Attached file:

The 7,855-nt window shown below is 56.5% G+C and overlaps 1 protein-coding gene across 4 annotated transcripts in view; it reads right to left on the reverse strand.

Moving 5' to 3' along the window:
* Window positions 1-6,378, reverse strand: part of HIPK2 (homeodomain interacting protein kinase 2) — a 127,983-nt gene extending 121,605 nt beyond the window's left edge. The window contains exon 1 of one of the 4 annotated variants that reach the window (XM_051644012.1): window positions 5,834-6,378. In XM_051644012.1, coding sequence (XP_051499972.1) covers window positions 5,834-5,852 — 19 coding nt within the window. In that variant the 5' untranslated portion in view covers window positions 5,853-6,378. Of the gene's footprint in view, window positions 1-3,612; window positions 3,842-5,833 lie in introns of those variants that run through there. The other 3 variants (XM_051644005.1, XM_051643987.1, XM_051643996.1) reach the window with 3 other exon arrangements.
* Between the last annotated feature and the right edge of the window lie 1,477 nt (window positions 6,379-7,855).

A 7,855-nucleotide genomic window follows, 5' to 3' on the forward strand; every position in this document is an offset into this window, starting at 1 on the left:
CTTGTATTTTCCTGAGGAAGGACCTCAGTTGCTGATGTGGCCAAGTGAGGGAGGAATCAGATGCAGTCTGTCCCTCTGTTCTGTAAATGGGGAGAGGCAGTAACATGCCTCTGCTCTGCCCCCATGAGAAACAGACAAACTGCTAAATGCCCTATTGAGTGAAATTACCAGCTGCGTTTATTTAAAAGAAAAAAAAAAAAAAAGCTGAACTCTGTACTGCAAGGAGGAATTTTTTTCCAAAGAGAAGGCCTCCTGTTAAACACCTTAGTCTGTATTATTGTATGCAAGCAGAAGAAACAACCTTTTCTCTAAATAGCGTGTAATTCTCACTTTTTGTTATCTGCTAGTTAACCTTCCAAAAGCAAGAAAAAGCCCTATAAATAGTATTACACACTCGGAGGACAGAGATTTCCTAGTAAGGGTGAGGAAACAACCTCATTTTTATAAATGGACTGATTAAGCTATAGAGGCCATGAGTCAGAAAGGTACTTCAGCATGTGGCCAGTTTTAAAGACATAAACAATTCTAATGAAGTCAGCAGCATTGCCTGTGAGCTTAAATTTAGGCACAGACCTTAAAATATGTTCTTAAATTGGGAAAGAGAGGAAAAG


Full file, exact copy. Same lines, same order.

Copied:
The 7,855-nt window shown below is 56.5% G+C and overlaps 1 protein-coding gene across 4 annotated transcripts in view; it reads right to left on the reverse strand.

Moving 5' to 3' along the window:
* Window positions 1-6,378, reverse strand: part of HIPK2 (homeodomain interacting protein kinase 2) — a 127,983-nt gene extending 121,605 nt beyond the window's left edge. The window contains exon 1 of one of the 4 annotated variants that reach the window (XM_051644012.1): window positions 5,834-6,378. In XM_051644012.1, coding sequence (XP_051499972.1) covers window positions 5,834-5,852 — 19 coding nt within the window. In that variant the 5' untranslated portion in view covers window positions 5,853-6,378. Of the gene's footprint in view, window positions 1-3,612; window positions 3,842-5,833 lie in introns of those variants that run through there. The other 3 variants (XM_051644005.1, XM_051643987.1, XM_051643996.1) reach the window with 3 other exon arrangements.
* Between the last annotated feature and the right edge of the window lie 1,477 nt (window positions 6,379-7,855).

A 7,855-nucleotide genomic window follows, 5' to 3' on the forward strand; every position in this document is an offset into this window, starting at 1 on the left:
CTTGTATTTTCCTGAGGAAGGACCTCAGTTGCTGATGTGGCCAAGTGAGGGAGGAATCAGATGCAGTCTGTCCCTCTGTTCTGTAAATGGGGAGAGGCAGTAACATGCCTCTGCTCTGCCCCCATGAGAAACAGACAAACTGCTAAATGCCCTATTGAGTGAAATTACCAGCTGCGTTTATTTAAAAGAAAAAAAAAAAAAAAGCTGAACTCTGTACTGCAAGGAGGAATTTTTTTCCAAAGAGAAGGCCTCCTGTTAAACACCTTAGTCTGTATTATTGTATGCAAGCAGAAGAAACAACCTTTTCTCTAAATAGCGTGTAATTCTCACTTTTTGTTATCTGCTAGTTAACCTTCCAAAAGCAAGAAAAAGCCCTATAAATAGTATTACACACTCGGAGGACAGAGATTTCCTAGTAAGGGTGAGGAAACAACCTCATTTTTATAAATGGACTGATTAAGCTATAGAGGCCATGAGTCAGAAAGGTACTTCAGCATGTGGCCAGTTTTAAAGACATAAACAATTCTAATGAAGTCAGCAGCATTGCCTGTGAGCTTAAATTTAGGCACAGACCTTAAAATATGTTCTTAAATTGGGAAAGAGAGGAAAAG